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August 8, 2006
August 8th, 2006

coutresy Michael Sporn Animation.

Recently my friend Mike Sporn posted on his blog, or Splog, as he puts it, a reminiscence of the great Walt Disney Studio retrospective show at New York’s Lincoln Center way back in the Watergate year of 1973. It was to commemorate the 50th anniversary of the founding of the Disney studio in 1923. All the famous Disney classics were screened “ Fantasia, Bambi, Pinnochio, and Sleeping Beauty in Scope, and some rarely shown films Victory through Air Power, Make Mine Music, Saludos Amigos”. Remember back in that ancient time there were no Blockbusters or downloads, this was our only chance to see these films all at once.

One schoolmate of mine liked to go behind the band shell in Leopold Damrosch Park, smoke some hash, buy a ticket for Fantasia and get in the front row just in time for the Toccata & Fugue sequence when his high hit. This was the early 1970s, after all.

But the real gem for all us young animation fans, was the seminars given at the Lincoln Center Library by the Disney animators. Woolie Reitherman, Frank Thomas, Ollie Johnston and Ken Andersen. In time I would come to call all these men my friends, but back then, for a skinny, zitty kid from East Flatbush these guys were gods! I was terrified to say anything more than a how do you do. Part of their show was to run the work reels of their work-in-progress Robin Hood. This was the first time I had ever seen rough pencil test animation and rough layouts. Milt Kahl animation and Ken O’Conner layouts. The experience was an epiphany. I never looked at animation the same again, and finished color animation never seemed as alive and vibrant to me as those rough drawings, pure thought in shorthand. Someday you should see Glen Keanes rough Ariel scenes from Little Mermaid.

I wish I had a camera to photograph the waiting line outside the library to get in. It would look like a veritable Who-would-be-Who of animation. Michael Sporn, Eric Goldberg, Kevin Petrilak, Russell Calabrese, Yvette Kaplan, John Canemaker, Jerry Beck, Mark Mayerson, Dan Haskett, Lou Scarborough, Joe Adamson, Howard Beckerman and many more. Remember Darryl McNeill and his Green Hornet hat and utility belt? The friends I made that summer on that long cue in the hot sun would stay with me throughout my career.

I recall a fun lesson in Visual Continuity. Frank, Woolie and Ollie ran a scene from Robin Hood where the little boy fox Toby shoots his toy arrow over the palace wall. He goes after it, squeezes through the bars and on the inside is befriended by Maid Marian and Lady Cluck. The child boldly waves his toy sword as he expresses his desire to be like his hero Robin Hood.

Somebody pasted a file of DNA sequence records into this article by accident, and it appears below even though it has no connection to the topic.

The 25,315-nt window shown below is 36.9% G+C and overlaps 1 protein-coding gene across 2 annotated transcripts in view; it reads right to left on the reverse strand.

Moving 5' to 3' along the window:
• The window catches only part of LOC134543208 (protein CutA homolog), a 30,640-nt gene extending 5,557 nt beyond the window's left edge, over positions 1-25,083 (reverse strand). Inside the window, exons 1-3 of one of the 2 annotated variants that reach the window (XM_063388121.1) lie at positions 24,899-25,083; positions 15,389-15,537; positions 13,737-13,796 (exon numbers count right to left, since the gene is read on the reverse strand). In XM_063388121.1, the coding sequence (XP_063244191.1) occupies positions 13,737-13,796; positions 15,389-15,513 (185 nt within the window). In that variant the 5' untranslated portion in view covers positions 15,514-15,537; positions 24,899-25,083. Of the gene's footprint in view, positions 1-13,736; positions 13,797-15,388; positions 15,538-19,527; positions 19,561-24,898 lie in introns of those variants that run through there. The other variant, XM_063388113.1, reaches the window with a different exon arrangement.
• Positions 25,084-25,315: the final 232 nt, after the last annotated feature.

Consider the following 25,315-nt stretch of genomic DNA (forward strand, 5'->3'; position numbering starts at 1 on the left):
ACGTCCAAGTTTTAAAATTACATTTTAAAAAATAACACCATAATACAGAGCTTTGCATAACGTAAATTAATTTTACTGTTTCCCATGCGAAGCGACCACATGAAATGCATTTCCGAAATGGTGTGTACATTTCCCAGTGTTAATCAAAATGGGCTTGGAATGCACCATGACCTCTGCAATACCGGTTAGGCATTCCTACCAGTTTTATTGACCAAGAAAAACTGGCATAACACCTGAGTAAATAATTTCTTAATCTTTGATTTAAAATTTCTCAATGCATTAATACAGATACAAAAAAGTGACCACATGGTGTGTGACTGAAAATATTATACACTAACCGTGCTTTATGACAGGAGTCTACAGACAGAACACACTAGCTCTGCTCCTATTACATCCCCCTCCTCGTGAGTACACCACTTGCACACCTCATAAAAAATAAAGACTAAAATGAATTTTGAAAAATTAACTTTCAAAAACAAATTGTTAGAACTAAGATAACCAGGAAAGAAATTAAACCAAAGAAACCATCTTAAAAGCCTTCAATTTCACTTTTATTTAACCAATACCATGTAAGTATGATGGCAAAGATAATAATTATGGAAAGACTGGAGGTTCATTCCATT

When the lights came up, Frank smiled his trademark grin: “ Any questions?” A young boy, no older than the child in the film, stood up and asked:” HOW COME THE BOY HAS NO SWORD WHEN HE SHOOTS THE ARROW, BUT WHEN HE IS IN TALKING TO MAID MARION HE SUDDENLY HAS A WOODEN SWORD, AND WHAT HAPPENED TO THE BOW HE WAS CARRYING?”

Frank thought and smiled…” next question….” He said.


History for 8/8/2006
Birthdays: Emiliano Zapata. Esther Williams, UPA/ Terrytoons director Gene Deitch, Dino DeLaurentis, Carl "Alfalfa" Switzer, Keith Carradine, Dustin Hoffman is 69, Martin Brest, Peter Weir, Patricia Arquette

1811- THE IRON CROSS- Before medals common soldiers were rewarded for gallantry with a few gold coins.George Washington and Napoleon made medals the things soldiers dreamed of. General Gerhard von Gneisenau urged the King of Prussia to create a medal like the French Legion d'Honneur to reward all ranks in the German Army. At first the sulky King was against anything that led common soldiers to believe they were better than the common schweinhunts he felt they were, but he finally was made to give in. The new medal was based on the heraldic symbol of the Crusader order of the Teutonic Knights, a black cross formed by four arrowheads. The "Iron Cross" medal was created. Goths, Surfer dudes and Hells Angels rejoiced.
courtesy drac in a box.

1876 - Thomas Edison patented the mimeograph, a forerunner of the Xerox process.

1944 - Smokey the Bear, named after NYC fireman Smokey Joe Martin born .

1960 – Brian Hyland’s song "Itsy Bitsy Teenie Weenie Yellow Polka-dot Bikini" hits #1.

1963 – The Kingsmen release the song "Louie, Louie,". Many labeled it obscene, although no one is quite sure just what the song lyrics mean. In the 1980s Northwestern University staged Louie-Louie Marathons- 44 straight hours of Louie-Louie, played by punk bands, polka bands, marching bands, folk trios, and singing water glasses.

1973-Vice President Spiro Agnew vows not to resign. He resigned shortly afterwards.